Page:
The rats were anesthetized by an intramuscular injection of ketamine (50 mg/kg body wt.) 6-h after the last administration of DMSO or quercetin. Blood samples were drawn with a heparinized syringe by cardiac puncture and collected in heparinized tubes. Rats were euthanized by exsanguination with blood retained for serum harvest. Their pancreas tissues were taken for biochemical and histological analysis and rinsed with ice-cold saline and frozen at -20 °C until assay. A portion of pancreatic tissue from each rat was reserved for histological analysis. Plasma was obtained by centrifugation at 3000 rpm for 10 minutes at 4°C and stored at -20 °C until the analyses were performed. The pancreas tissues were homogenized in 0.1 M phosphate buffer (pH 7.4) with an Ultra Turrax homogenizer (T25, Janke and Kunkel). Homogenates were centrifuged at 5000 rpm, 4 0C for 10 minutes. Supernatants were removed and used for further analysis.

Plasma amylase and lipase activities were determined by an automated Cobas C-501 analyzer using Roche Diagnostic kits (GmbH, Mannheim, Germany). Results are expressed as U/L.

Tissue malondialdehyde (MDA), reduced glutathione (GSH) and oxide glutathione (GSSG) concentrations were determined by high-pressure liquid chromatography (HPLC) in the isocratic phase in the Agilent 1100 series instrument with fluorescent detection (Ex:515, Em: 553 nm for MDA; Ex: 385, Em: 515 for GSH and GSSG) using a kit from Chromsystems Instruments & Chemicals GmbH (Munich, Germany). The results were evaluated as nmol/g protein for MDA and µmol/g protein for GSH and GSSG. Tumor Necrosis Factor-alpha (TNF-α) and Interleukin-6 (IL-6) levels as inflammatory cytokines were measured using commercial colorimetric kits. TNF-α and IL-6 levels were expressed as ng/g protein. Myeloperoxidase (MPO) activities as an indicator of polymorphonuclear leukocytes27 and Carbonyl content as an indicator of protein oxidation8 in pancreas tissue were measured according to previously described methods.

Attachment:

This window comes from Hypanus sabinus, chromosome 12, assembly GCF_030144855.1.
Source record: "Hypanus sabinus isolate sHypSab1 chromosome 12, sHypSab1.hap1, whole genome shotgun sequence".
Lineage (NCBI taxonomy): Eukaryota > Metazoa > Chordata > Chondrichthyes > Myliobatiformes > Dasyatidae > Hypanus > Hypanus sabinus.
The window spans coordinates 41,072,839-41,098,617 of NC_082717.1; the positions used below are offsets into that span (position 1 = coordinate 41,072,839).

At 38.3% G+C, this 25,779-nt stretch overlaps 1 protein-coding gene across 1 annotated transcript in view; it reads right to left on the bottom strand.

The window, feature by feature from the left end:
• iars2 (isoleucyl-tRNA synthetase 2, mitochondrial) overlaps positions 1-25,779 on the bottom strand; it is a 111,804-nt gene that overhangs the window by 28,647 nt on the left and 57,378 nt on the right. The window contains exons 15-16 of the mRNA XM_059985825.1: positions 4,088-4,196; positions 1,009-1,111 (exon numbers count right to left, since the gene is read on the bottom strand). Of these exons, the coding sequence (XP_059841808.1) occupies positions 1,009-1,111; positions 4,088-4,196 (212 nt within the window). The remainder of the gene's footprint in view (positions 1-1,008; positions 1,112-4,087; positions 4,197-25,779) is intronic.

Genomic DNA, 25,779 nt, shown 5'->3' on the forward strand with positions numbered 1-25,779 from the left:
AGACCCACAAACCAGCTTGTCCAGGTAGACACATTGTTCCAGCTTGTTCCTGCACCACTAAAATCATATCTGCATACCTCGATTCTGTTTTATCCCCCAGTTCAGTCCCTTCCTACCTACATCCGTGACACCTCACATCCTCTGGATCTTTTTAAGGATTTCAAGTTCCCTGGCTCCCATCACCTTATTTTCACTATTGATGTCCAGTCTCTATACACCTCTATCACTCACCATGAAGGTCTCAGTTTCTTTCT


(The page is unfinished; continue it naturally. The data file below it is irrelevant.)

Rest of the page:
Histopathological examination

Pancreas tissue samples were fixed in 10% formaldehyde solution and embedded in paraffin using standard methods. Tissues were sectioned at 3-µm and stained with hematoxylin-eosin (H&E). Then, the stained sections were assessed under light microscopy and examined by a pathologist blinded to group division for grading of the histopathological alterations. Edema and neutrophil infiltration in pancreatic tissue were assessed using a scoring system from 0 to 3 as described by Schoenberg et al29 and shown in Table 1.



Statistical Analysis

The data were analyzed using the SPSS Statistical Package (Version 20.0, Chicago, USA for Windows). The differences between groups were determined by the Kruskal-Wallis test. The Conover-Iman test was used to perform multiple comparisons between different treatment groups. The results are expressed as the Mean±SEM. The p<0.05 value was accepted as statistically significant.



Plasma amylase and lipase activities are shown in Table 2. Plasma amylase and lipase activities significantly increased in the cerulein-induced AP compared to the control group (p<0.001). Quercetin treatment (pre- and post-) significantly decreased amylase and lipase activities compared to the CER group (p<0.001) but the enzyme activities were higher than those of the controls.



The pancreatic levels of MDA, Carbonyl, MPO, TNF-α, and IL-6 levels in CER group increased significantly compared to the control group (p<0.001, p<0.001, p<0.001, p<0.01, and p<0.05; respectively). Quercetin treatment before cerulein administration (Q+CER) decreased significantly MDA, Carbonyl, MPO, and TNF-α levels compared to the CER group (p<0.05, p<0.05, p<0.001, and p<0.05, respectively). As also shown in Table 2, Quercetin treatment after cerulein administration (CER+Q) also significantly decreased MDA, MPO, TNF-α, and IL-6 levels compared to the CER group (p<0.001, p<0.001, p<0.05, and p<0.05, respectively).

The pancreatic levels of reduced and oxidized gluthatione (GSH and GSSG) are shown in Figure 2. Reduced glutathione levels decreased significantly in the CER group compared to the control group (p<0.01); in contrast, oxidized gluthatione in the CER group increased significantly compared to the control group (p<0.01). In sharp contrast, pre- or post-quercetin treatment prevented the cerulein induced decrease of GSH and the increase of GSSG, both of which were not significantly different from their respective control levels. The GSH/GSSG ratio after cerulein induced pancreatitis decreased very sharply vs. controls (p<0.001); quercetin pre-treatment partially impeded the fall in of the GSH/GSSG ratio, whereas post-treatment impeded the fall of the GSH/GSSG ratio, which was significantly higher than that in the CER group and not significantly different from the controls (p<0.05 and p<0.01, respectively).